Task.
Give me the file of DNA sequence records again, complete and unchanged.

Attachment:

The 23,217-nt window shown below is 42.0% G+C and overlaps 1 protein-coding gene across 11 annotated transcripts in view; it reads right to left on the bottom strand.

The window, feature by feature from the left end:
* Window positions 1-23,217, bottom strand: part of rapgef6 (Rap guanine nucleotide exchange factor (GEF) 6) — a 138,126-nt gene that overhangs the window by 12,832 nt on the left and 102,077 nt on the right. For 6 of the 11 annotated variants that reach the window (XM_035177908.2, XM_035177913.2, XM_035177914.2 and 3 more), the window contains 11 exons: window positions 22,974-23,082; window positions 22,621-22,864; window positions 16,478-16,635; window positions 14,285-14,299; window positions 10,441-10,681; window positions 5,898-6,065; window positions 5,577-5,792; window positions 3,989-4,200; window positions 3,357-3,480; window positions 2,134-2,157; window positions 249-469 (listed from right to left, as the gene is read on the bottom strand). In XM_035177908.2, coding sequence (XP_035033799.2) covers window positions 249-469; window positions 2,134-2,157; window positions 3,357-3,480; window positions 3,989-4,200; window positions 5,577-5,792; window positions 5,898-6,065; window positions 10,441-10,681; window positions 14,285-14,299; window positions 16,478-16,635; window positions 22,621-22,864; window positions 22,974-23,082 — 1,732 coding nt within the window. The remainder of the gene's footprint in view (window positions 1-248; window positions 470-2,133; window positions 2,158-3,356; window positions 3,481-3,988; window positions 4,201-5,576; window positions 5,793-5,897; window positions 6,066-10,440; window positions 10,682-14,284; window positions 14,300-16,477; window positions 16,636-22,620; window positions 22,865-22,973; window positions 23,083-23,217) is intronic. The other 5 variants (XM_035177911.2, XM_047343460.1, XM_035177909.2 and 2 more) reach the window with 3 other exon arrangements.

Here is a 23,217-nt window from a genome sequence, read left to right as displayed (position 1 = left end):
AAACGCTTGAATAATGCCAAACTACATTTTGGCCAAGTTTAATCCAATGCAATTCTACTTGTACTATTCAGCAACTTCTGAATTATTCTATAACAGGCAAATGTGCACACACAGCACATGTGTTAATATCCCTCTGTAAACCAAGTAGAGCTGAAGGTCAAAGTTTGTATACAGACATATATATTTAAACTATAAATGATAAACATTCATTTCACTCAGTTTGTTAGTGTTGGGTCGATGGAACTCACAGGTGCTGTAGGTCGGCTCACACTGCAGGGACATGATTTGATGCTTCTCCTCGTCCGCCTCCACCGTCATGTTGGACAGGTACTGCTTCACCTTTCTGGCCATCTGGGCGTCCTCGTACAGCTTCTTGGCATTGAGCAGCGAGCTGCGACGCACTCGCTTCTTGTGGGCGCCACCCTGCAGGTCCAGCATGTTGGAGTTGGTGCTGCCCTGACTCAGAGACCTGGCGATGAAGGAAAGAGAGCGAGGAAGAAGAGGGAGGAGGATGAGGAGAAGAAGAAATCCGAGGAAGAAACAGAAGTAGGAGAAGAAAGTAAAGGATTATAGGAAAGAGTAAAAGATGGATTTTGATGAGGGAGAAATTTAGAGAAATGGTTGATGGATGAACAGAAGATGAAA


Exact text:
The 23,217-nt window shown below is 42.0% G+C and overlaps 1 protein-coding gene across 11 annotated transcripts in view; it reads right to left on the bottom strand.

The window, feature by feature from the left end:
* Window positions 1-23,217, bottom strand: part of rapgef6 (Rap guanine nucleotide exchange factor (GEF) 6) — a 138,126-nt gene that overhangs the window by 12,832 nt on the left and 102,077 nt on the right. For 6 of the 11 annotated variants that reach the window (XM_035177908.2, XM_035177913.2, XM_035177914.2 and 3 more), the window contains 11 exons: window positions 22,974-23,082; window positions 22,621-22,864; window positions 16,478-16,635; window positions 14,285-14,299; window positions 10,441-10,681; window positions 5,898-6,065; window positions 5,577-5,792; window positions 3,989-4,200; window positions 3,357-3,480; window positions 2,134-2,157; window positions 249-469 (listed from right to left, as the gene is read on the bottom strand). In XM_035177908.2, coding sequence (XP_035033799.2) covers window positions 249-469; window positions 2,134-2,157; window positions 3,357-3,480; window positions 3,989-4,200; window positions 5,577-5,792; window positions 5,898-6,065; window positions 10,441-10,681; window positions 14,285-14,299; window positions 16,478-16,635; window positions 22,621-22,864; window positions 22,974-23,082 — 1,732 coding nt within the window. The remainder of the gene's footprint in view (window positions 1-248; window positions 470-2,133; window positions 2,158-3,356; window positions 3,481-3,988; window positions 4,201-5,576; window positions 5,793-5,897; window positions 6,066-10,440; window positions 10,682-14,284; window positions 14,300-16,477; window positions 16,636-22,620; window positions 22,865-22,973; window positions 23,083-23,217) is intronic. The other 5 variants (XM_035177911.2, XM_047343460.1, XM_035177909.2 and 2 more) reach the window with 3 other exon arrangements.

Here is a 23,217-nt window from a genome sequence, read left to right as displayed (position 1 = left end):
AAACGCTTGAATAATGCCAAACTACATTTTGGCCAAGTTTAATCCAATGCAATTCTACTTGTACTATTCAGCAACTTCTGAATTATTCTATAACAGGCAAATGTGCACACACAGCACATGTGTTAATATCCCTCTGTAAACCAAGTAGAGCTGAAGGTCAAAGTTTGTATACAGACATATATATTTAAACTATAAATGATAAACATTCATTTCACTCAGTTTGTTAGTGTTGGGTCGATGGAACTCACAGGTGCTGTAGGTCGGCTCACACTGCAGGGACATGATTTGATGCTTCTCCTCGTCCGCCTCCACCGTCATGTTGGACAGGTACTGCTTCACCTTTCTGGCCATCTGGGCGTCCTCGTACAGCTTCTTGGCATTGAGCAGCGAGCTGCGACGCACTCGCTTCTTGTGGGCGCCACCCTGCAGGTCCAGCATGTTGGAGTTGGTGCTGCCCTGACTCAGAGACCTGGCGATGAAGGAAAGAGAGCGAGGAAGAAGAGGGAGGAGGATGAGGAGAAGAAGAAATCCGAGGAAGAAACAGAAGTAGGAGAAGAAAGTAAAGGATTATAGGAAAGAGTAAAAGATGGATTTTGATGAGGGAGAAATTTAGAGAAATGGTTGATGGATGAACAGAAGATGAAA